Wheels (Australia)

By any means



SEE IF YOU answer “yes” to any of the following: You can recall a little bloke with large eyebrows called John Howard running the country. You saw Independen­ce Day on DVD. You got your bounce on to ‘California Love’ by Tupac when it first hit the FM airwaves.

If there were at least a couple of nods in there, it’s probable you were around when the February 1996 issue of Wheels hit the stands. It was, of course, the magazine’s COTY issue, and to save you true loyalists from rifling through your back issues, I’ll remind you that the Mitsubishi TE Magna won.

The relevance of this? Well, 1996 was the last time Wheels’ COTY was held at the vast Australian Automotive Research Centre (AARC) facility near Anglesea on Victoria’s Surf Coast. In the years that followed, Ford’s You Yangs and Holden’s Lang Lang proving grounds would alternate as home to what we like to modestly refer to as the world’s oldest continuous­ly run automotive award. But as we outlined last issue, a global pandemic can really get in the way of pulling together the multi-headed beast that is COTY, and access to the PGs of our once-great local manufactur­ers was suddenly off the table.

The AARC, though, as Jimmy Barnes would scream if he wrote a song about it, ain’t no second prize. The place is massive; 1000 hectares, so even bigger than the bald spot Donald Trump tries to hide with that comb-over. It’s been further developed since Wheels was last here some 24 years ago, and these days is a veritable wonderland of fast, plunging B-roads, challengin­g dirt loops, punishing ride/handling courses, and a skid pan that can probably be seen from space. As a venue at which to push a group of cars to their limits with safety and repeatabil­ity, it’s as good as anything used by the world’s largest and richest OEMs. It’s a place where outwardly capable, competent cars can enter, only to leave with their exhaust outlets tucked between their legs. Not that there were many of those this year, given our starting field was more tightly trimmed than Sharon Stone in Basic Instinct. Consider, that in February 2020, back when Corona was merely a watery Mexican beer drunk by Instagramm­ers, our field compromise­d 17 models which were represente­d by a total of 31 variants.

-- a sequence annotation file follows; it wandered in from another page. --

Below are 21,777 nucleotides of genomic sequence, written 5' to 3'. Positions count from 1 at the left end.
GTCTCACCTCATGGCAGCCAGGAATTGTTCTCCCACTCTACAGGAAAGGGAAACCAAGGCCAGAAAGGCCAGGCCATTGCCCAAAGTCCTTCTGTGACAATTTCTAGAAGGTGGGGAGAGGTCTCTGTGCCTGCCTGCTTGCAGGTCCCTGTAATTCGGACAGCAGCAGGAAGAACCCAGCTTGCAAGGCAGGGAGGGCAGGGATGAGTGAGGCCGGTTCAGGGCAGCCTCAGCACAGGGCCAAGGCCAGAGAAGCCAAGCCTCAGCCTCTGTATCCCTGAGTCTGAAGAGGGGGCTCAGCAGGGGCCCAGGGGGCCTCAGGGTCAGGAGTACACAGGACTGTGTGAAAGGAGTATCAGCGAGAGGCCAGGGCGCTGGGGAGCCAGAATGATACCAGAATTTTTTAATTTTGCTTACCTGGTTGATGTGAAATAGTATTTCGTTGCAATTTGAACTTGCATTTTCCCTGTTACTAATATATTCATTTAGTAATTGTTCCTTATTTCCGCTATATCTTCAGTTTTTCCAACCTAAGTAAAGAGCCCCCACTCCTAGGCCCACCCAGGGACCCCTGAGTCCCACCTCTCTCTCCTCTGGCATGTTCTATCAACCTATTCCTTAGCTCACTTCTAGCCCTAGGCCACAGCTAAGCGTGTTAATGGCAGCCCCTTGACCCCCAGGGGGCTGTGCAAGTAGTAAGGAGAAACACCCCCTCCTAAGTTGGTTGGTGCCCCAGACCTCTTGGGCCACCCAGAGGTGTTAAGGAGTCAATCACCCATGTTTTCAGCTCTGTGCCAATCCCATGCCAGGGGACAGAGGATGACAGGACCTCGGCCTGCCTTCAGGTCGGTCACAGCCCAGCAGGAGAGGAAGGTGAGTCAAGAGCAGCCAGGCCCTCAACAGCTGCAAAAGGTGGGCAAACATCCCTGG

This year, the unavoidabl­e reality of the pandemic meant our field would have to be made up of 10 models bringing a combined total of 23 cars. The preselecti­on process had to be ramped up to be even more uncompromi­sing than previously, but as you’ll see in the line-up preview, it still delivered a pleasingly diverse mix, with nine brands delivering a spread that ranges from premium and electric SUVs, affordable SUVs in varying sizes, to German sports coupes, a reborn off-road icon, right through to an AWD rally homologati­on special.

The judging panel, too, came in for a significan­t reshuffle this year (see right), yet for all the impact COVID-19 inflicted on COTY 2021, there were plenty of fundamenta­ls that didn’t change. The days were dawn to dusk, the robustness of the testing was as thorough as ever; the debate (mostly) intelligen­t and impassione­d. And, as you’ll read on p112, COTY 2021 brought just enough comedic relief, contained chaos and all-out weirdness to qualify as ‘normal’.

So sanitise your hands, give yourself several square metres of personal space, and read on as we get this show on the road.

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